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Family Man: She Blinded Me With Science




I’m holding baby Ari while finishing dinner as Benjamin, 7, and Jacob, 3, run around the house, inflicting pain on each other, when my wife calls out, “Science experiments!”

Immediately, the little demolition men trample to the kitchen table, where what’s left of my enchiladas is whisked away in favor of a tall glass and a bottle of cooking oil.

“Tonight, we’re going to see what happens when oil and water mix,” Wendy announces like some kind of feminine (and infinitely more attractive) refugee from Beakman’s World.

“I want to pour the oil,” little Jacob says as he climbs on top of the Formica tabletop.

“I want to add food coloring!” Benjamin chimes in.

“Wait a minute, nothing toxic is going to happen here, is it?” I say, only half kidding.

Actually, the whole scene is anything but toxic as Wendy leads us on a chemistry journey to watch oil and water separate and food colors blend to form different hues. Being scientifically curious plays well for my wife, in her work as a professor of early childhood education, and as a mom trying to entertain a houseful of boys.


As someone whose own mother taught him not to play with chemicals because the wrong mix of rubbing alcohol and baby powder could melt off a limb, I have to wonder why my wife thinks science is so much fun. When did moms go from, “Don’t play with those chemicals, they might hurt you” to “Let’s blow something up?”

I don’t know, but, certainly, my children’s personal Marie Curie has wowed them with such tricks as a clay volcano that erupts from a concoction of vinegar and baking soda and the ever-amazing hard-boiled-egg-in-a-bottle trick. She’s taught the boys botany with plants around the garden and read them books on everything from geology to zoology.

But she’s not the only source of chemical-physical-biological fun. By now, Benjamin has attended half a dozen birthday parties headlined by the Mad Science® company. At these functions, various nutty-professor types perform experiments that entertain young children and send them home with their own dish of green slime (that sits on a shelf until your toddler opens it and turns your kitchen floor chartreuse).

And that’s not all! At school, Benjamin learned how mealworms turn into darkling beetles and, at camp, he built a battery-powered vehicle from scratch. For Jacob, he tested how long he could sit on his baby brother before Daddy noticed Ari was turning purple. In less sadistic situations,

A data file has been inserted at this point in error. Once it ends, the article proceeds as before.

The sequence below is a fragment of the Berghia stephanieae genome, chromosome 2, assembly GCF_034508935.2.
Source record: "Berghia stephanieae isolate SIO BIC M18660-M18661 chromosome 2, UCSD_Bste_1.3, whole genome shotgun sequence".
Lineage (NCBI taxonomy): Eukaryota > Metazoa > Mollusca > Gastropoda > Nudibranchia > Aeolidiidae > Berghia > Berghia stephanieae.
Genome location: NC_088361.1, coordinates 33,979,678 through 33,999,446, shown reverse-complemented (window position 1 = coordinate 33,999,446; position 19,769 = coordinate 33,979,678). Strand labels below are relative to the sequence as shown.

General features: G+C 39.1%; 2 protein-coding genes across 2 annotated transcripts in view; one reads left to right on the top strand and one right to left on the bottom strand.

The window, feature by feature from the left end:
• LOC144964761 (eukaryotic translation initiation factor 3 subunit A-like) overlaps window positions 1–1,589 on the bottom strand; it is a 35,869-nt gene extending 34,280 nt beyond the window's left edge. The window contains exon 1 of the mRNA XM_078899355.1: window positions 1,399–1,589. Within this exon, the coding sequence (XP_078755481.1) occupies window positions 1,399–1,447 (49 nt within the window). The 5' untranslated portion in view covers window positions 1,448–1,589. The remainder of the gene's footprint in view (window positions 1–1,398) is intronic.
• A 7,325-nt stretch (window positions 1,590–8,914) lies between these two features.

Jacob has spent hours in an empty bathtub – with his clothes on – performing water displacement experiments.



All of this boggles my right-brained personality. I’m the artsy guy, the dad who prefers Lichtenstein to Einstein. Yet, the pull to dazzle my children with the magic of science has managed to suck me in, just a little – if only to keep up with my wife.


On a recent Sunday, Benjamin begged me to open a chemistry set marked for children 10 and older. I tried everything to dissuade him from delving into its disastrous possibilities. Wouldn’t he rather play some catch, watch mindless cartoons, or eat candy? Nothing would deter my little Dr. Jekyll.

“Let’s take this to the patio,” I said, gingerly moving the set from the dining room. “This way we can hose down the poisons.”

“No one’s going to get poisoned,” my wise 7-year-old assured me.

Outside, on a plastic table, wearing latex gloves and goggles, I proceeded to open up the box with Benjamin. It was then that Jacob padded out in his underpants, wearing my good glasses for his own safety.

“I want to do speriments, too!” he exclaimed.

Anxious that someone would get hurt, I went over all the written precautions, preaching to my son that, “Science is not like playing with soap and water,” I warned gravely. “This stuff can irritate your eyes, put holes in your jeans, and worse.”

Benjamin pulled out a mini beaker and some test tubes while I read the labels on the bottles of powder. On the first one, I ripped off the goggles and shouted, “Calcium hydroxide! Do you know this stuff is fatal if inhaled!”

Benjamin laughed. Jacob nearly cried as he picked up my goggles, “Quick, put them on or your eyes will turn into FIRE!”

At that point, Wendy came along to save the day. We boxed up the chemicals, but used the nontoxic plastic paraphernalia to perform an experiment with various liquids and some Play-Doh®.

Once again, Wendy made sure we were all entertained, happy and safe. It’s a talent she has both in science and in family. So it is for her, and all the other moms out there who manage to keep their husbands and kids in perfect chemical balance, that I wish a Happy Mother’s (of Invention) Day.

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